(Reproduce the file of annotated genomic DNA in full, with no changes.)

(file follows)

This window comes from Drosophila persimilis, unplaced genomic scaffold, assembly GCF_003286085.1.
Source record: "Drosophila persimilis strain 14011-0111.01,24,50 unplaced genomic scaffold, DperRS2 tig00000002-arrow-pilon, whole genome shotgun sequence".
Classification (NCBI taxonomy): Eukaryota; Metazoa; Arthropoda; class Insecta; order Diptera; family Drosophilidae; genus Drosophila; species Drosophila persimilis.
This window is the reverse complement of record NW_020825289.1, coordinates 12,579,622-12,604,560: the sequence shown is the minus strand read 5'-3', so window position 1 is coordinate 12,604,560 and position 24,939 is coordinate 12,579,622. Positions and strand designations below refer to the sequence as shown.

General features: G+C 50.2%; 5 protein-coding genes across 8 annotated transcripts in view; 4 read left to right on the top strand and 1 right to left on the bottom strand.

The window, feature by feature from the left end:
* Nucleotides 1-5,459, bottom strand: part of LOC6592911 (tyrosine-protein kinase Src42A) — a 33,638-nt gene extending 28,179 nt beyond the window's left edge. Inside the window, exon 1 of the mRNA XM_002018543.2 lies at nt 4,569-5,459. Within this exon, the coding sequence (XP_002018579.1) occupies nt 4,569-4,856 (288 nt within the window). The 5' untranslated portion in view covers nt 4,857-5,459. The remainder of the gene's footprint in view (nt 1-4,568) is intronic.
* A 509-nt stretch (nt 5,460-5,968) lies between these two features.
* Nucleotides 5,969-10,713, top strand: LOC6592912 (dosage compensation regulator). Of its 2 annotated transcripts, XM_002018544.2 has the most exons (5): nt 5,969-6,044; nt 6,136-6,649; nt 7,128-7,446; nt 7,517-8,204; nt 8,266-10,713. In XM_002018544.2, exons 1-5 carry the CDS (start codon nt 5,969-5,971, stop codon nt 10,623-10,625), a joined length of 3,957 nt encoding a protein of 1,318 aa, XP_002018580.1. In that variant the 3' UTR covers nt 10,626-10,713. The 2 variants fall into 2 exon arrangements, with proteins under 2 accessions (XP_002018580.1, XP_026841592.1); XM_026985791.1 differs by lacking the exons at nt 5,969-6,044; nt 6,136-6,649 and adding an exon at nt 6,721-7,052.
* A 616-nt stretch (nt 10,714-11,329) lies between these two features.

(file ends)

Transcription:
This window comes from Drosophila persimilis, unplaced genomic scaffold, assembly GCF_003286085.1.
Source record: "Drosophila persimilis strain 14011-0111.01,24,50 unplaced genomic scaffold, DperRS2 tig00000002-arrow-pilon, whole genome shotgun sequence".
Classification (NCBI taxonomy): Eukaryota; Metazoa; Arthropoda; class Insecta; order Diptera; family Drosophilidae; genus Drosophila; species Drosophila persimilis.
This window is the reverse complement of record NW_020825289.1, coordinates 12,579,622-12,604,560: the sequence shown is the minus strand read 5'-3', so window position 1 is coordinate 12,604,560 and position 24,939 is coordinate 12,579,622. Positions and strand designations below refer to the sequence as shown.

General features: G+C 50.2%; 5 protein-coding genes across 8 annotated transcripts in view; 4 read left to right on the top strand and 1 right to left on the bottom strand.

The window, feature by feature from the left end:
* Nucleotides 1-5,459, bottom strand: part of LOC6592911 (tyrosine-protein kinase Src42A) — a 33,638-nt gene extending 28,179 nt beyond the window's left edge. Inside the window, exon 1 of the mRNA XM_002018543.2 lies at nt 4,569-5,459. Within this exon, the coding sequence (XP_002018579.1) occupies nt 4,569-4,856 (288 nt within the window). The 5' untranslated portion in view covers nt 4,857-5,459. The remainder of the gene's footprint in view (nt 1-4,568) is intronic.
* A 509-nt stretch (nt 5,460-5,968) lies between these two features.
* Nucleotides 5,969-10,713, top strand: LOC6592912 (dosage compensation regulator). Of its 2 annotated transcripts, XM_002018544.2 has the most exons (5): nt 5,969-6,044; nt 6,136-6,649; nt 7,128-7,446; nt 7,517-8,204; nt 8,266-10,713. In XM_002018544.2, exons 1-5 carry the CDS (start codon nt 5,969-5,971, stop codon nt 10,623-10,625), a joined length of 3,957 nt encoding a protein of 1,318 aa, XP_002018580.1. In that variant the 3' UTR covers nt 10,626-10,713. The 2 variants fall into 2 exon arrangements, with proteins under 2 accessions (XP_002018580.1, XP_026841592.1); XM_026985791.1 differs by lacking the exons at nt 5,969-6,044; nt 6,136-6,649 and adding an exon at nt 6,721-7,052.
* A 616-nt stretch (nt 10,714-11,329) lies between these two features.